An exord – or preface – is the introductory portion of an oration in order to prepare the audience in a favorable frame of mind. A good choice of name for the Australian trio’s first record of VYRANT. Although it is far from being their first attempt – a self-titled demo and an EP named Ruination – Exordium is therefore presented as being the first parpend of this obscure named band.
In light of its solid eight tracks, the group displays a early GOJIRA-like Death Metal notably through Creed track or even more on Dethroned. That does not prevent them to draw on their influences from elsewhere like Thrash, Groove or even Black scene. Exordium is generally shaped on the traditional scheme with nervous verses and more aerial choruses. The advantage is that we more easily notice the boldness of the band. There are great surprises as crescendo transitions – the calm before the storm – on The Arsonist‘s or Vore bridge, where the latter will be detailed a bit further.
However, the discovery’s impact may rapidly fade to make room for sameness where the whole becomes repetitive if we get distracted. Some tracks are more or less the same in spite of the rhythms plethora of their constituent parts and the might of a few. Warmachine is a riffs onslaught that could shift well from a Core tempo like LAMB OF GOD – with subtle but edgy breakdowns – to a Black Metal blast. It is mainly in substance on Vore which has really got what it takes to be Exordium‘s hit song. It brings heavy and fat verses on the table while switching between neck cracker and pounding blast, then following up on a chorus that is part of the song’s fluent continuity and even prior the break. This continues with a drum and bass solo, short before the incoming soft but ominous vibe, leaving a huge concrete block of Damocles which will eventually drop as outro and will wreck our nuchal anatomy.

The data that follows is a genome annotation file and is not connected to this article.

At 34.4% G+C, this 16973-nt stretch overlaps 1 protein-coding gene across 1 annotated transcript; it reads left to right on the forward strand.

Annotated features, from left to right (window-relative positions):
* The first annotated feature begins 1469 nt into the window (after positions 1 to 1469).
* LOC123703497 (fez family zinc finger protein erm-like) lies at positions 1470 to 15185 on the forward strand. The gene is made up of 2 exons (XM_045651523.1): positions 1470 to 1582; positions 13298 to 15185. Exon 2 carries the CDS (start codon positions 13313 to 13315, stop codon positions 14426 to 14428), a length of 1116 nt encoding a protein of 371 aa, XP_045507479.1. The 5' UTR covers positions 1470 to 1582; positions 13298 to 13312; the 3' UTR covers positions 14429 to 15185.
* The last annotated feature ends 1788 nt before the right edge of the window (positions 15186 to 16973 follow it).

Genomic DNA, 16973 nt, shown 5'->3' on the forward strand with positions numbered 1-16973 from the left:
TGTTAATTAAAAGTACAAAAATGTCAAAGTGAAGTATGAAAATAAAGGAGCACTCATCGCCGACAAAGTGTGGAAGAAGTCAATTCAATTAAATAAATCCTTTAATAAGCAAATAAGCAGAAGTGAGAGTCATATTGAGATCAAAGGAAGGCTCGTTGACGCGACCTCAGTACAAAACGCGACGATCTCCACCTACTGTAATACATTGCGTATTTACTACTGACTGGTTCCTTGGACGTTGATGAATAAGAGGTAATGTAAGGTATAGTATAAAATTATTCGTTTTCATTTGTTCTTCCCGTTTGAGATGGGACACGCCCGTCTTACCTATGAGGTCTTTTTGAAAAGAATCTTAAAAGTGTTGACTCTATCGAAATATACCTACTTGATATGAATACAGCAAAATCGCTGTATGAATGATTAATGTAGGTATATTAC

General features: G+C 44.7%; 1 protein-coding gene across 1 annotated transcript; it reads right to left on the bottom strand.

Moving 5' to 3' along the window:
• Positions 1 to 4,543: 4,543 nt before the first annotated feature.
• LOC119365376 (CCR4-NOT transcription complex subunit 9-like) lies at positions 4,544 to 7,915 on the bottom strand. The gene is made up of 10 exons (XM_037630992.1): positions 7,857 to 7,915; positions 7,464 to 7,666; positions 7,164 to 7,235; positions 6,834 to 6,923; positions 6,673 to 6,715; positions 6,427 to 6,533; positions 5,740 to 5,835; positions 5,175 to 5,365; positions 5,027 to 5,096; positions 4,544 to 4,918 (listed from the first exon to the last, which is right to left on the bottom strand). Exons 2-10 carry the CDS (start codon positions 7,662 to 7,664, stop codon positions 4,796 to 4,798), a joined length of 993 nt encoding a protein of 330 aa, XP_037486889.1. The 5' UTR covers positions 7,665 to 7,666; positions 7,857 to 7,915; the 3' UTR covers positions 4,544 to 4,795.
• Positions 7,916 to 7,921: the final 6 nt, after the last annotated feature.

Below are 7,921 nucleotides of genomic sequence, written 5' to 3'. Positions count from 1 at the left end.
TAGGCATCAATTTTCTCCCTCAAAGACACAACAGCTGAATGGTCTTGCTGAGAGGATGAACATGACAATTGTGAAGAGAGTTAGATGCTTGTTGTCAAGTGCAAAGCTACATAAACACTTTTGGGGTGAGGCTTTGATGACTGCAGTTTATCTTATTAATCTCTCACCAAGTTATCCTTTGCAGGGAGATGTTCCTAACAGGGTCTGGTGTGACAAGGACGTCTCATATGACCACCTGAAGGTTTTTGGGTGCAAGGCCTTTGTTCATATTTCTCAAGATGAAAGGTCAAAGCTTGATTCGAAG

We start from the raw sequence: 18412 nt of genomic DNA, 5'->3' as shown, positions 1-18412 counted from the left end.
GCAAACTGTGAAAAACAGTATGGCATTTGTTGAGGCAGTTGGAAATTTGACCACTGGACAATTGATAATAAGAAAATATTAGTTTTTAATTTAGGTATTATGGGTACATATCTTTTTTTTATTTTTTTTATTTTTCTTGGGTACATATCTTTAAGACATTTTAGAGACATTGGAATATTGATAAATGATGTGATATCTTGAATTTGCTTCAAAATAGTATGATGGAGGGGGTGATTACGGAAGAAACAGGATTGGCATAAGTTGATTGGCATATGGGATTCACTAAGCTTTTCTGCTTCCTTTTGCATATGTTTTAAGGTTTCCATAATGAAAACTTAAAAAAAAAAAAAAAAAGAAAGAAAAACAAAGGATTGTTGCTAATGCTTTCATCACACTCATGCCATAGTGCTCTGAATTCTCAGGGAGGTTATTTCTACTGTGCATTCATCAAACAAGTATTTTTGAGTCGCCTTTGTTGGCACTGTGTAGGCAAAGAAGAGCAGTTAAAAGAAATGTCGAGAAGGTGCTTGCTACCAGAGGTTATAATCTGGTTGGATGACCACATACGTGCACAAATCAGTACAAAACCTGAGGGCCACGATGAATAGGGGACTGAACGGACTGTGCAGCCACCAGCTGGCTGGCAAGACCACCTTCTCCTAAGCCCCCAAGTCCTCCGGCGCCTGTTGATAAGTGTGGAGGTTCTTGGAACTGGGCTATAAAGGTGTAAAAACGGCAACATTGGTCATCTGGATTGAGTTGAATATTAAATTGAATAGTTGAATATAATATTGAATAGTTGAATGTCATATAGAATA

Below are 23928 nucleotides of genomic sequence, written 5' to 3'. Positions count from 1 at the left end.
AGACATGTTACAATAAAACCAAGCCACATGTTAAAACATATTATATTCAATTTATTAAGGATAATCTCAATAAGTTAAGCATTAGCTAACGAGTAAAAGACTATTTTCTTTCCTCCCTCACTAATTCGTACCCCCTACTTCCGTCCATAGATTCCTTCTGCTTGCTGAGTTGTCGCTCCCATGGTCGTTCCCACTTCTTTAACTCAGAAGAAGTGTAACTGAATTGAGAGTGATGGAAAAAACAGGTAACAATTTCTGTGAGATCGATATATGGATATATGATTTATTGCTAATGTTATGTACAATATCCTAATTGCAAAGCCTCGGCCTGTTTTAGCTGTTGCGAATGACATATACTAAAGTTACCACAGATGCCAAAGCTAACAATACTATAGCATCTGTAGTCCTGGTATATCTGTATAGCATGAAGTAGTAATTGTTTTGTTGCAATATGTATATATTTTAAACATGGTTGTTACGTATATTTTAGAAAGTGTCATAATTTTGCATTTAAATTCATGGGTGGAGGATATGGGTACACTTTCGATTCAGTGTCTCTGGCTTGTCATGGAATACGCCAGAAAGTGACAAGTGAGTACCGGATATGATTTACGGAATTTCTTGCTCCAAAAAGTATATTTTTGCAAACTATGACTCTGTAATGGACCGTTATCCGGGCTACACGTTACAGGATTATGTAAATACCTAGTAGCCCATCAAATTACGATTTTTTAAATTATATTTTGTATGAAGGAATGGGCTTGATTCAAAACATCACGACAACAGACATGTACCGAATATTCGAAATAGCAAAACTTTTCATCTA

This is just a bit of a sidebar but the use of post-production effects, like the canon warning shots on Gustav and Warmachine, could be improved if not removed. The volume difference when coupled with saturation gives the impression that the music jumps as in the days of the walkmans era. A needless feature that doesn’t add much more to an active and skilled drums ; so well that the guitar could benefit from being brought to the fore as percussions overtakes strings. The impact is all the more amplified when listened with a headphone as good hearing is needed to give notice about the instrument’s subtlety. Moreover, it might be wise if the bass outperforms and breaks free from the guitar by setting its own pace or even its own fifteen minutes of fame during the simple sweeping of its sister.
So we can say this is a successful oral for VYRANT who win hands down their rhetoric exam with a convincing Exordium. A few adjustments remain that they will in the light of experience but the band puts its first step into the Metal scene with honors from the jury.